Drop in cryptocurrency prices raises questions about their stability
05/26/2021 // Franz Walker // Views

Cryptocurrencies, such as bitcoin and dogecoin, went through a roller coaster the past few weeks, with prices falling from previous highs. While the values of cryptocurrencies remain high, it's raised fears about their stability.

The values of various cryptocurrencies fell over the past few weeks after Tesla CEO Elon Musk pulled the automaker's support for bitcoin on environmental grounds. Prices dipped further when Musk appeared to hint that Tesla has sold its large bitcoin holdings. While Musk later denied this, by then, the price of bitcoin had already dropped.

Cryptocurrency values did recover slightly by the morning of Tuesday, May 18. Bitcoin, for example, was up by one percent that day but still down by almost 20 percent compared to the previous week. Other cryptocurrencies also experienced similar gains, with the market up by around 1.92 percent.

SEC warns that bitcoin, other cryptos, are highly speculative

The wild fluctuations of the crypto market are coming as regulators have intensified concern about the risk taken on by ordinary investors and the potential for misconduct in these largely anonymous digital payment systems.

The Securities and Exchange Commission (SEC) warned investors last week that bitcoin was a "highly speculative investment." In its warning, the SEC pointed to bitcoin's "lack of regulation and potential for fraud and manipulation."

Investment in cryptocurrencies, which now number nearly 10,000, has been fueled by websites and apps, such as Robinhood and Coinbase, which allow investors to easily trade in them. Meanwhile, the stimulus checks that have been given out to Americans stuck at home during the pandemic have also provided many erstwhile crypto investors with money to burn.


Cryptocurrencies are attractive to many due to their decentralized nature. In most cases, they're run on a global network of computers that are not under the control of a central bank or company. Record keeping is instead done on the user level, with transactions recorded on a public ledger without a middleman brokering the transaction.

But this decentralization also makes it attractive to criminal elements. For example, the recent ransomware attack that brought down the Colonial Pipeline, sparking gas shortages around the country last week, was paid off using bitcoin.

"There is a tension of privacy versus a government's right to know," says Kenneth Rogoff, an economics professor at Harvard University. Rogoff noted that tax evasion and the financing of illicit activity are among the challenges that cryptocurrencies pose to governments.

"This has been going on with cash forever, but cash is nothing compared to the potential for crypto," he adds.

Crypto values easily influenced by high profile investors, like Elon Musk

Part of what makes cryptocurrencies so volatile is how easy their values can swing based on the words and actions of a few large investors and personalities. The most notable of these is Tesla's Musk.

During his "Saturday Night Live" appearance on May 8, the Tesla and SpaceX CEO called himself the "Dogefather," appearing to disparage the cryptocurrency dogecoin. This caused the value of that crypto to tumble by more than 30 percent. (Related: Spike in value of meme crypto dogecoin raises bubble fears.)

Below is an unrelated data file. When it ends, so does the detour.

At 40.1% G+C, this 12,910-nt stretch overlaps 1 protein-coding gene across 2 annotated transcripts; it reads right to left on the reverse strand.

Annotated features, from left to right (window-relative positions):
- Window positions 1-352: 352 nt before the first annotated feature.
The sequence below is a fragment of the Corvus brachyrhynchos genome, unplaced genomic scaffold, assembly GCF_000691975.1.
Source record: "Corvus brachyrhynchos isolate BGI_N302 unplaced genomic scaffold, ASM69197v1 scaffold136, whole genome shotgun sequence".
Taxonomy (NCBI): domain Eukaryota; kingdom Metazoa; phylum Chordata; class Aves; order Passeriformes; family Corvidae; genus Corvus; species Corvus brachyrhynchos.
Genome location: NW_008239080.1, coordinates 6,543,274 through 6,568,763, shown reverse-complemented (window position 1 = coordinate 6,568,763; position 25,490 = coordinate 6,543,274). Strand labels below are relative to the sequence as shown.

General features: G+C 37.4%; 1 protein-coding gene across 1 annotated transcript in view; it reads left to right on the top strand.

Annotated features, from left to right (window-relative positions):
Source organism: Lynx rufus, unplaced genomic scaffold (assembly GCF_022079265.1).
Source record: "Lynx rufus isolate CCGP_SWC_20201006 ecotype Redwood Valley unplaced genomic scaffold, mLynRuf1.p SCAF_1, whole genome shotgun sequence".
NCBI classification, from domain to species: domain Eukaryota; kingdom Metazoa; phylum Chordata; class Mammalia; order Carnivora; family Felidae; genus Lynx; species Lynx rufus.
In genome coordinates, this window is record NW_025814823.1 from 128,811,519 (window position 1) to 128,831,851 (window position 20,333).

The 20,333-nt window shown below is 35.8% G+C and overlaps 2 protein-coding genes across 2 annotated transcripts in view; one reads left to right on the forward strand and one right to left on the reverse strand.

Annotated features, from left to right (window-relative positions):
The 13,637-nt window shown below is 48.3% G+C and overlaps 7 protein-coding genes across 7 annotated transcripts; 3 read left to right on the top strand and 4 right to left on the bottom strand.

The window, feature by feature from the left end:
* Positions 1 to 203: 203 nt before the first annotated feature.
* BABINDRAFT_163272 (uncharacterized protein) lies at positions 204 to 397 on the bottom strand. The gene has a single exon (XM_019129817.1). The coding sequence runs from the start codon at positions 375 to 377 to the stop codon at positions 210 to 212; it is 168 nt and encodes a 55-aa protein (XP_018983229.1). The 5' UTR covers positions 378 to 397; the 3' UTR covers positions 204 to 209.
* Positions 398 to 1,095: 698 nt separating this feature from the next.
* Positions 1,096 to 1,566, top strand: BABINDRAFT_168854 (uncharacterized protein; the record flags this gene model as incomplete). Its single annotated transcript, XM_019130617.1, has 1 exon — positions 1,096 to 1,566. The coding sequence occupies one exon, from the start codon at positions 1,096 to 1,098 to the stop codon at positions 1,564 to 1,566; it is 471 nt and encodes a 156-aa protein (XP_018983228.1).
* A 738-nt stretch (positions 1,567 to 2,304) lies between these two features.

That was followed up by another market-moving event from Musk. In a tweet, the Tesla CEO stated that the company would no longer accept bitcoin as payment, citing its high energy cost. This move caused bitcoin, currently the most valuable cryptocurrency, to plunge by around 10 percent, taking many others along with it. Prices fell further on Sunday, May 16 after Musk suggested on Twitter that Tesla was looking to sell or may have already sold its considerable bitcoin holdings.

"There really is something unprecedented and amazing and almost magical about Elon Musk’s continuing ability and inclination to move the prices of Bitcoin and Dogecoin with his slightest whim," noted Bloomberg columnist Matt Levine.

In his column, Levine noted that Musk "definitely" had the power to move bitcoin and dogecoin prices "whenever he feels like it."

He also points to cryptocurrencies' lack of regulation, stating that Musk could simply buy large amounts of dogecoin and bitcoin before making their prices go up.

"If he did do that, he probably would not have much in the way of disclosure obligations, at least not real-time disclosure obligations."

It's in light of these that regulators, such as those in the SEC, have made their warnings about cryptocurrencies.

"Right now the exchanges trading in these crypto assets do not have a regulatory framework, either at the SEC or our sister agency, the Commodity Futures Trading Commission," said SEC Chair Gary Gensler during a session of Congress where he made his first remarks on cryptocurrency regulation. "Right now there's not a market regulator around these crypto exchanges. And thus there's really not protection against fraud or manipulation."

Other officials, including those abroad, have taken a less diplomatic approach.

"I'm going to say this very bluntly again," said Andrew Bailey, governor of the Bank of England. "Buy them only if you're prepared to lose all your money."

Follow Risk.news for more stories about bitcoin, dogecoin and other cryptocurrencies.

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